There is a mezzanine floor for the bedroom and bathroom.

The living area is just 3 metres wide, a size Ms Fitzgerald has long tried to convince her clients is enough if you have the right design principles guiding you.

“There are things about doing your own project as an architect … I know this is going to work,” she said.

“I’m going to do it and show people that you do not have to have project home-sized rooms.

“It’s actually a tiny living space, but it’s about having the best connection you can have between outdoors and indoors that makes it such a liveable house for the size that it is.”

Ms Fitzgerald hopes House A will show people they can build a liveable house on a small piece of land.

She said it was vital Perth be infilled and densify without people feeling squeezed.

“I recently did an analysis of a project home design, and out of 139 square metres on the ground floor, almost 100 square metres of it was unusable small spaces — dog legged corridors, water closets, an internet room, linen cupboards,” she said.

“Just 39 square metres was for kitchen, dining and living.

“In this house our wasted space is around 10 to 15 per cent, so we need a lot less square meterage to achieve the results we have.

“You can get a smaller block of land and you can build a smaller house and you can live in the suburb that you want.”

Being friendly to the environment

Ms Fitzgerald has also tried to make the house as environmentally-friendly as possible.

“It’s 2017 and it’s time to accept that buildings do damage to the environment,” she said.

“As an architect, it’s a really hard thing to get your head around, that the thing you love doing and embrace doing is a thing that does cause damage.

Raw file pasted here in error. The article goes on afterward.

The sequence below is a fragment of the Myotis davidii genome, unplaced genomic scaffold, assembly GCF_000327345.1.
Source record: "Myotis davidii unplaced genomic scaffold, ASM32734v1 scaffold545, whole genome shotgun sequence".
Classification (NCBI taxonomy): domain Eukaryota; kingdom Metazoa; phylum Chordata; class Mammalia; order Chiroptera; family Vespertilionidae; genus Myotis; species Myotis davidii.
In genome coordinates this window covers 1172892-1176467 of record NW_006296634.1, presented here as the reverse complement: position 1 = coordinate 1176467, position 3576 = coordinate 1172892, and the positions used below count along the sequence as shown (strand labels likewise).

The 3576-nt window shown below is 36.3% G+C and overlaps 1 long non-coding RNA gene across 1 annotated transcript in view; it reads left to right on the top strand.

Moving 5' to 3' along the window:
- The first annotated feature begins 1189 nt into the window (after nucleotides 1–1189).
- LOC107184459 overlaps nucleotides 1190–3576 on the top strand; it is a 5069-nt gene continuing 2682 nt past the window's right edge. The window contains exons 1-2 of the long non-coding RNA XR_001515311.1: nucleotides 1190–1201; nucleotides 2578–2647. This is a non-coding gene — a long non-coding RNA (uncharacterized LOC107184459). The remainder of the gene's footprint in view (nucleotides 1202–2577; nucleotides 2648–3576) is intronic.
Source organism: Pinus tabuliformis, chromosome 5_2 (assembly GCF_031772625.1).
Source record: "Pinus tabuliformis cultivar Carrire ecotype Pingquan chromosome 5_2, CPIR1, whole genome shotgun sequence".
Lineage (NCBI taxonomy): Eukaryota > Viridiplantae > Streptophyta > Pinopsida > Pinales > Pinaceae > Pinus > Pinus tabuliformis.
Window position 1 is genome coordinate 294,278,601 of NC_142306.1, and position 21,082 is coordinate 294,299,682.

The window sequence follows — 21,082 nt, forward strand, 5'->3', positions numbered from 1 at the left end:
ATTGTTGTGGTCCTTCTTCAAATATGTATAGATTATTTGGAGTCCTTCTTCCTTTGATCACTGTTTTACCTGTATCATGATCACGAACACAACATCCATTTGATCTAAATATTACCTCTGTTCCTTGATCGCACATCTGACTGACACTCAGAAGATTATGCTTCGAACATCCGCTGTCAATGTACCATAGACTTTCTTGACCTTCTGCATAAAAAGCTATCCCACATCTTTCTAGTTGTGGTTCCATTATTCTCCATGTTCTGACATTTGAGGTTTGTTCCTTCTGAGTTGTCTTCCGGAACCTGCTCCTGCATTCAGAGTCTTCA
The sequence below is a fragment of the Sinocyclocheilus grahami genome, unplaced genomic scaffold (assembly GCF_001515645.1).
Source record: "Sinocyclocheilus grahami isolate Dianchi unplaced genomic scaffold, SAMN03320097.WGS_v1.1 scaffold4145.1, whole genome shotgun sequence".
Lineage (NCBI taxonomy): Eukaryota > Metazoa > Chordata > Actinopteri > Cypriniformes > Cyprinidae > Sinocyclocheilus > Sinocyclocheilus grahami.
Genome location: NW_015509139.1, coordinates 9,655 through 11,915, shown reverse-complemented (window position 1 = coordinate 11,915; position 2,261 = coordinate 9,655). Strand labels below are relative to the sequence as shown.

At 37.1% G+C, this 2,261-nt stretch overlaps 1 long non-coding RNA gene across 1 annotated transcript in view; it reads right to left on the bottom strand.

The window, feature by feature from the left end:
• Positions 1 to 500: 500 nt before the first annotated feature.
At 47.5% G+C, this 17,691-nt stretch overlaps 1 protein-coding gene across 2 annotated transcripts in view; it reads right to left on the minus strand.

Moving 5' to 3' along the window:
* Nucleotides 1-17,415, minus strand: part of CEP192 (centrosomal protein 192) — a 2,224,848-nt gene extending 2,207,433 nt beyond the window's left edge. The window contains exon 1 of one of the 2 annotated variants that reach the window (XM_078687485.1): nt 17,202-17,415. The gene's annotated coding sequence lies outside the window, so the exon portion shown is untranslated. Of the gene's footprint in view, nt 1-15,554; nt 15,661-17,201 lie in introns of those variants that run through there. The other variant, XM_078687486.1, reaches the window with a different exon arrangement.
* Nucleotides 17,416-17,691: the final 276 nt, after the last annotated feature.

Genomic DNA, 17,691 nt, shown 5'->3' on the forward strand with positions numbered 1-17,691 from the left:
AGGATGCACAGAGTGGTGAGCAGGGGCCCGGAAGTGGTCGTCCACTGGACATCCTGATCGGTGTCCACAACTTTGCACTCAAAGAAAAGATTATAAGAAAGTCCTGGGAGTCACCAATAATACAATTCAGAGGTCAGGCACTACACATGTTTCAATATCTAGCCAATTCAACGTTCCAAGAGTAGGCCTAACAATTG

“If you use recycled bricks then you are supporting sustainability and also the local economy and small business.”

House A not only uses recycled brick, but the kitchen cabinets have come from the old house on the block, which in the future will be renovated to become House B in the triplex.

“We have a rain tank under our deck,” Ms Fitzgerald said.

“We made the concrete using 65 per cent recycled content. There are some solar panels.”

And the house also has no air conditioning.

“We don’t need it,” she explained.

“Our walls have big, 70mm-thick foam panels in them, and the roof has almost 150mm of foam.

“We have oriented the house to get really amazing sea breezes during the day.

“Why would you want an air conditioner if you don’t actually need one?”

House A will be open to the public as part of Open House Perth on November 11 and 12, and Ms Fitzgerald said she was looking forward to showing people her home.

“I’m a firm believer that design is for everyone and I think that’s what Open House is about,” she said.

“Every day, the designers I know are trying to make our work more accessible to the public.

“It does cost more money to build a house like this but you’re building less of a house, so we’re trying to get that message out there — that architecture is something that is affordable to everyone.”

The ABC Perth building will also be open on Saturday, November 11 from 9:00am to 3:00pm as part of Open House Perth.

Topics: architecture, design, house-and-home, urban-development-and-planning, perth-6000, scarborough-6019

Ten years of back-breaking work worth it for home builder’s grand design

Posted November 07, 2017 10:00:00

Ten years, a broken back and a sewer running through the main living area would not, and could not, stop Pat Gaffney from building his very own “grand design” in Perth’s South Fremantle.

Mr Gaffney has a background as a carpenter.